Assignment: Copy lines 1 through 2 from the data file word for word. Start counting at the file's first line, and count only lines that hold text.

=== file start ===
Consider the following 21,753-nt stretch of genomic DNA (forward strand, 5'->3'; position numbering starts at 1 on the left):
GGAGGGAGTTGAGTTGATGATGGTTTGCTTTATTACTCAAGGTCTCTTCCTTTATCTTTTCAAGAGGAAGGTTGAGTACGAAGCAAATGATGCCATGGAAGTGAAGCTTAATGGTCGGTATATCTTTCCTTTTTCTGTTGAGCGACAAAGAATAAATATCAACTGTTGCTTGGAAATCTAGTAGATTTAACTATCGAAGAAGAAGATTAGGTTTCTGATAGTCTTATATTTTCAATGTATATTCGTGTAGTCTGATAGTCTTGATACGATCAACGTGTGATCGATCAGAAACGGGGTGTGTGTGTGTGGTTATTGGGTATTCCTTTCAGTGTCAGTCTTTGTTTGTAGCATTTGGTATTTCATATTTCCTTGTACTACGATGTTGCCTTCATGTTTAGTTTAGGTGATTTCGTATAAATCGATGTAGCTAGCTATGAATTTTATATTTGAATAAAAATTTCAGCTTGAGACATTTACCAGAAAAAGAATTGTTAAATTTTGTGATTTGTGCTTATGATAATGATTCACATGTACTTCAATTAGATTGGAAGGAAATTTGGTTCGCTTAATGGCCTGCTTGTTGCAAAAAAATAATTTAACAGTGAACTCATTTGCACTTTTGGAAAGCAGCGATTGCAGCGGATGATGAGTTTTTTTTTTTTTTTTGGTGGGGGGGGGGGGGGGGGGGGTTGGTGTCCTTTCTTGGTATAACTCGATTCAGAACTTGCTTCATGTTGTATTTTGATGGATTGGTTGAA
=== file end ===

Consider the following 21,753-nt stretch of genomic DNA (forward strand, 5'->3'; position numbering starts at 1 on the left):
GGAGGGAGTTGAGTTGATGATGGTTTGCTTTATTACTCAAGGTCTCTTCCTTTATCTTTTCAAGAGGAAGGTTGAGTACGAAGCAAATGATGCCATGGAAGTGAAGCTTAATGGTCGGTATATCTTTCCTTTTTCTGTTGAGCGACAAAGAATAAATATCAACTGTTGCTTGGAAATCTAGTAGATTTAACTATCGAAGAAGAAGATTAGGTTTCTGATAGTCTTATATTTTCAATGTATATTCGTGTAGTCTGATAGTCTTGATACGATCAACGTGTGATCGATCAGAAACGGGGTGTGTGTGTGTGGTTATTGGGTATTCCTTTCAGTGTCAGTCTTTGTTTGTAGCATTTGGTATTTCATATTTCCTTGTACTACGATGTTGCCTTCATGTTTAGTTTAGGTGATTTCGTATAAATCGATGTAGCTAGCTATGAATTTTATATTTGAATAAAAATTTCAGCTTGAGACATTTACCAGAAAAAGAATTGTTAAATTTTGTGATTTGTGCTTATGATAATGATTCACATGTACTTCAATTAGATTGGAAGGAAATTTGGTTCGCTTAATGGCCTGCTTGTTGCAAAAAAATAATTTAACAGTGAACTCATTTGCACTTTTGGAAAGCAGCGATTGCAGCGGATGATGAGTTTTTTTTTTTTTTTTGGTGGGGGGGGGGGGGGGGGGGGTTGGTGTCCTTTCTTGGTATAACTCGATTCAGAACTTGCTTCATGTTGTATTTTGATGGATTGGTTGAA